Joseph Farrell dies at 76; introduced market testing to Hollywood

As founder, chairman and chief executive of National Research Group Inc. from 1978 to 2003, movie market researcher Joseph Farrell introduced the concept of market testing to Hollywood, originating now-standard industry practices such as audience tracking surveys, focus-group preview screenings and demographic analysis of moviegoers. Over the decades, NRG’s confidential research reports were used by all of the major Hollywood studios to make decisions about release dates, tweak marketing campaigns and — sometimes to the unease of filmmakers — tinker with movies.

Farrell, who became a film producer after leaving the National Research Group, died Wednesday of natural causes in Los Angeles, according to a family spokesman. He was 76.

“Not only did he really invent the research business for motion pictures, but it’s the standard everybody still uses today,” Dick Cook, former chairman of Walt Disney Studios, said Monday. “I don’t recall a movie we were ever involved in that Joe didn’t play an integral part in helping us shape both the movie and also the campaign.”


A noteworthy example of NRG’s impact was on the 1987 thriller “Fatal Attraction,” which got a new ending when test screenings revealed that audiences wanted Glenn Close’s character to be punished for tormenting Michael Douglas’ adulterous character and his wife, played by Anne Archer.

“It’s not just that you get the information,” said Michael Rosenberg, president of the production company Imagine Entertainment, whose movies “Apollo 13,” “A Beautiful Mind” and “Nutty Professor” reflected Farrell’s contributions. “It’s how you interpret it and how you use it. Ultimately, the industry benefited in not going by the seat of our pants and actually having some hard numbers to go by.”

In NRG’s early years, Farrell and his longtime business partner, Catherine Paura, conducted their own research interviews in parking lots, sometimes bribing children with ice cream cones to participate. An initial champion of the company was director Francis Ford Coppola, whose 1979 movie “Apocalypse Now,” was one of NRG’s test cases. By 1996, shortly before it was bought by Dutch media conglomerate VNU, NRG was worth $44 million.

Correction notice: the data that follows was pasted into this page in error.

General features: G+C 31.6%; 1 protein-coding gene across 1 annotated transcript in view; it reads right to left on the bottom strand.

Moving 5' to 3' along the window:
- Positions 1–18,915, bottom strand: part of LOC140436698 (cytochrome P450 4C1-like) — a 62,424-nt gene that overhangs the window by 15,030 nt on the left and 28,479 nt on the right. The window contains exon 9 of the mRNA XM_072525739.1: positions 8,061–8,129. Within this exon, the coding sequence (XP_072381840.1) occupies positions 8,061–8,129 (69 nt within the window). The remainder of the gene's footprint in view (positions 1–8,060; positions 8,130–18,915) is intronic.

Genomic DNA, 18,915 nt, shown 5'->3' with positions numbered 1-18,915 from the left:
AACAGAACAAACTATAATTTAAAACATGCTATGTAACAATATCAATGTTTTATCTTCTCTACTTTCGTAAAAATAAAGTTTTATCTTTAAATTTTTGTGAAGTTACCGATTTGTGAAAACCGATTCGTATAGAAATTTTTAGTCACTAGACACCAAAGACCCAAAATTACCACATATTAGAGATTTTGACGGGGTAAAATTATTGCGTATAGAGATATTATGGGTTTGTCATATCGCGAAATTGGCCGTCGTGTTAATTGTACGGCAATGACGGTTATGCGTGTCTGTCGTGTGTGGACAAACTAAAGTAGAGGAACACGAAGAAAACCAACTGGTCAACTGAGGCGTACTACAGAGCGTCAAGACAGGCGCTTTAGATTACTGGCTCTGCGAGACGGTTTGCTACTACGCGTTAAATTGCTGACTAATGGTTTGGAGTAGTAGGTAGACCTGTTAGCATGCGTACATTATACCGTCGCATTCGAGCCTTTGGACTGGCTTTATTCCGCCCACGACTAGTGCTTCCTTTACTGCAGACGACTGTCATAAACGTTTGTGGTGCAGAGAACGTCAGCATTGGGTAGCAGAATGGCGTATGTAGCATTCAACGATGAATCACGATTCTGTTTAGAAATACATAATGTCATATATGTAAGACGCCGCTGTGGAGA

In 2003, Farrell and Paura left NRG and formed the production company FP Productions, which has just completed “Joyful Noise,” a musical film set for release in January by Warner Bros. The company also has the film “The Leonardo Job” in development with Alcon Entertainment.

In Hollywood, Farrell was known for his knack for distilling data for the artistic-minded, a skill that came in part from his own background as a sculptor and painter, Paura said.

“He was a trained artist, so his approach to research combined the empirical and quantitative with the artistic,” she said.

Born Sept. 11, 1935, in New York City, Farrell attended St. John’s University, studied sculpture at the University of Notre Dame and graduated with a law degree from Harvard University. He practiced law and held a variety of positions in the arts, including vice president and chief operating officer of the American Council of Arts. In 1977, political pollster Lewis Harris hired Farrell to open a West Coast office, where Farrell began to apply the research practices increasingly common in other industries to Hollywood.

Farrell continued to cultivate his artistic side after founding NRG: He served as an executive and consultant to the Carnegie Corp. of New York, the National Endowment for the Arts and the Rockefeller Brothers Fund, developed the U.S. Arts and Cultural Trend Data System for Congress and wrote the books “Americans and the Arts,” “Museums: USA” and “The Cultural Consumer.” He even designed furniture under the name Guiseppe Farbino.

“Joe was so extraordinarily well read and always up to date on anything that was pop culture,” Cook said. “He wasn’t just about the numbers, he was about the feeling. It was a rare balance that you don’t find in a lot of people. Joe had both his left and right brain working all the time; he was analytical but he was very creative. He could communicate with filmmakers so that they understood the research artistically and not just numerically.”

Farrell is survived by his wife, actress Jo Champa, and son, Sean.